Two tenants and residents associations have launched legal proceedings in the High Court against the planning policy underpinning the Earl’s Court redevelopment which could see the demolition of more than 760 social homes.
The London Borough of Hammersmith and Fulham (H&F) wants to push on with a masterplan for the Earl’s Court area – produced by Sir Terry Farrell – which imagines a future of four villages and a high street, with up to 7,500 new homes and more than 12,000 permanent new jobs.
But it involves the demolition of more than 760 social homes on two estates – West Kensington and Gibbs Green – a move that has sparked uproar and led to some tenants looking to seize ownership of their homes through the formation of a resident-controlled housing association.
The consultation on the future of the estate – held earlier this year – revealed that the majority of people who responded to the consultation on the estates were opposed to redevelopment, while the majority of people in the wider area were in favour.
The council says all homes on the estate would be replaced within the redevelopment area and people would only have to move when their new home is ready to be occupied. The council added that resident leaseholders and freeholders would receive the market value of their home, to be independently assessed, and an extra 10% of that amount in compensation.
Despite the opposition to the redevelopment, the council’s cabinet in April agreed that a Conditional Land Sale Agreement (CLSA) – to include the two estate estates in wider plans for the area – would go to a future cabinet meeting, subjected to no major issues emerging in remaining negotiations between the council and developer Capital & Counties.
If the CLSA is agreed all 760 homes on the two estates would be rebuilt in the redevelopment area.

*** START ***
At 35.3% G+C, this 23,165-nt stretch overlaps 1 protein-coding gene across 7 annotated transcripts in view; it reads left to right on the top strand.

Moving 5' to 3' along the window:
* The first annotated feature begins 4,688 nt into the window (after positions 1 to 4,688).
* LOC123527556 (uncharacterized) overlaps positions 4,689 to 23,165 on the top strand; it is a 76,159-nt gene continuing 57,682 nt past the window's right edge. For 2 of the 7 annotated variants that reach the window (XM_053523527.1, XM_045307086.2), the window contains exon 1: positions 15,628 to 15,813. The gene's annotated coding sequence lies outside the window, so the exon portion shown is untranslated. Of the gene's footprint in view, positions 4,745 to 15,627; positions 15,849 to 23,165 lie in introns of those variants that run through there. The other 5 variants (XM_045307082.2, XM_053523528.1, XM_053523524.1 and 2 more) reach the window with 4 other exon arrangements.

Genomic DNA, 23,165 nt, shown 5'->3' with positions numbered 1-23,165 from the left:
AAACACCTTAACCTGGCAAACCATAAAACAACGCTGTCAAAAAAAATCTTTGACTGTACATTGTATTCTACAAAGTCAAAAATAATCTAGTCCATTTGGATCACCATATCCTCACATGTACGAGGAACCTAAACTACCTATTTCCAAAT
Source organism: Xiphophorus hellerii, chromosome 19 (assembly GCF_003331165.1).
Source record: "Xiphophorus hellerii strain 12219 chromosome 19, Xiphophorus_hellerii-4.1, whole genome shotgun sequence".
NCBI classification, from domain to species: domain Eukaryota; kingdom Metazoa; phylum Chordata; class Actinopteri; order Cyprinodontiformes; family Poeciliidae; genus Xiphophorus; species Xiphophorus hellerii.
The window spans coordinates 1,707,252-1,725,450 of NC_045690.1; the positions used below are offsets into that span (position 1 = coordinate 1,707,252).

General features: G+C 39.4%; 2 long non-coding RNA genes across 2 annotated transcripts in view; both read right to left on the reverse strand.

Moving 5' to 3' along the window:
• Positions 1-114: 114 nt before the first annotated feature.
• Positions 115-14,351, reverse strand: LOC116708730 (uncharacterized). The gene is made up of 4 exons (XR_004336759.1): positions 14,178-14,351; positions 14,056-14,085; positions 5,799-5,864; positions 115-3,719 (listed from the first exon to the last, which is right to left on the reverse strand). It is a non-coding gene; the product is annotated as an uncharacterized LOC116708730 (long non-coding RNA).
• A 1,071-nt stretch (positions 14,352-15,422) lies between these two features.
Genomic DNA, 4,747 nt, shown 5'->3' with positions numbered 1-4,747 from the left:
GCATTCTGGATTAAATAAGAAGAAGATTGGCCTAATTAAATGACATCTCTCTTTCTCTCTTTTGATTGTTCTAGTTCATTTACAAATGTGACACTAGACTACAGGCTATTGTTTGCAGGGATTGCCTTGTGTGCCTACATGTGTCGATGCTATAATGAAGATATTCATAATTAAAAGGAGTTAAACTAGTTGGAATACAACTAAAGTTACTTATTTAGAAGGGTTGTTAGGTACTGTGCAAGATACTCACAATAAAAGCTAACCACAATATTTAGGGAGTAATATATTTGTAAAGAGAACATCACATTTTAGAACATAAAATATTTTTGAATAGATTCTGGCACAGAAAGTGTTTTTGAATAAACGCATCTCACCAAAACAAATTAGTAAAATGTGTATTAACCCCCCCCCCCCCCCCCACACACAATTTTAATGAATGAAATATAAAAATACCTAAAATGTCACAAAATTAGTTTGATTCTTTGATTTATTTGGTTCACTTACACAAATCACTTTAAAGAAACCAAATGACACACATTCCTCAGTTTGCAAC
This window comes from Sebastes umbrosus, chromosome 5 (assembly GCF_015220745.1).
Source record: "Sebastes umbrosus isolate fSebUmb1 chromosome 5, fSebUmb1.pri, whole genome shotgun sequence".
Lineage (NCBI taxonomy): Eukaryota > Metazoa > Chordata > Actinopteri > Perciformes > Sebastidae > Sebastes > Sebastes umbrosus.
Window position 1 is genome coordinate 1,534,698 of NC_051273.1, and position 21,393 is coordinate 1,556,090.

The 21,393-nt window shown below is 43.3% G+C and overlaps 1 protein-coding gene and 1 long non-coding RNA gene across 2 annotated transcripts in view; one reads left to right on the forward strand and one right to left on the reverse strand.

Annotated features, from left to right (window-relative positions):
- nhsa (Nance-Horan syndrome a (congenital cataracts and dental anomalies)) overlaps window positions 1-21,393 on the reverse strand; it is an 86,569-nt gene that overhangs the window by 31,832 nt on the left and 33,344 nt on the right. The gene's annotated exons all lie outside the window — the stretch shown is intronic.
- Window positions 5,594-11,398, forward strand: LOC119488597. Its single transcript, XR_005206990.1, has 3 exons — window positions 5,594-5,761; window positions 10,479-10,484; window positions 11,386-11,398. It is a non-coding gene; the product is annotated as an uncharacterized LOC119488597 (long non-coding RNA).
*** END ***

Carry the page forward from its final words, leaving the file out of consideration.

However, residents allege that the adoption of the Earl’s Court/West Kensington Supplementary Planning Document by the London Borough of Hammersmith & Fulham and by the Royal Borough of Kensington & Chelsea was “unlawful”.
They want the court to declare the adoption unlawful and to quash the decisions.
The claim was served also on Interested Parties: EC Properties; Transport for London; and the Mayor of London’s Office/ Greater London Authority.
The claimants have requested a Judicial Review on several grounds, not least the claim that the councils designated a planning document as a supplementary planning document, instead of a development plan document, which would have required Secretary of State approval.
They also argue that the plans breach the equality act due to an alleged failure to consider the impact on protected groups, particularly, black and minority ethnic individuals and that it conflicts with adopted planning policy.
They also claim the councils failed to consider the need to replace the social housing lost to the estates’ demolition in breach of the H&F council’s core strategy.
Michael Webster, a partner at Webster Dixon, representing the claimants, states: “The Defendants have failed to follow the correct procedures in adopting their regeneration plans despite receiving several warnings from residents and others that their actions were unlawful. There is an overwhelming objection by the residents to the demolition of their homes for the sake of a private development. The protection of family homes and the welfare of individuals, many of whom are vulnerable, should not be sacrificed for the profits of a billion pound developer.”
An H&F Council spokesman said: “We have just received notification of this claim and the matter is currently being considered by our lawyers.”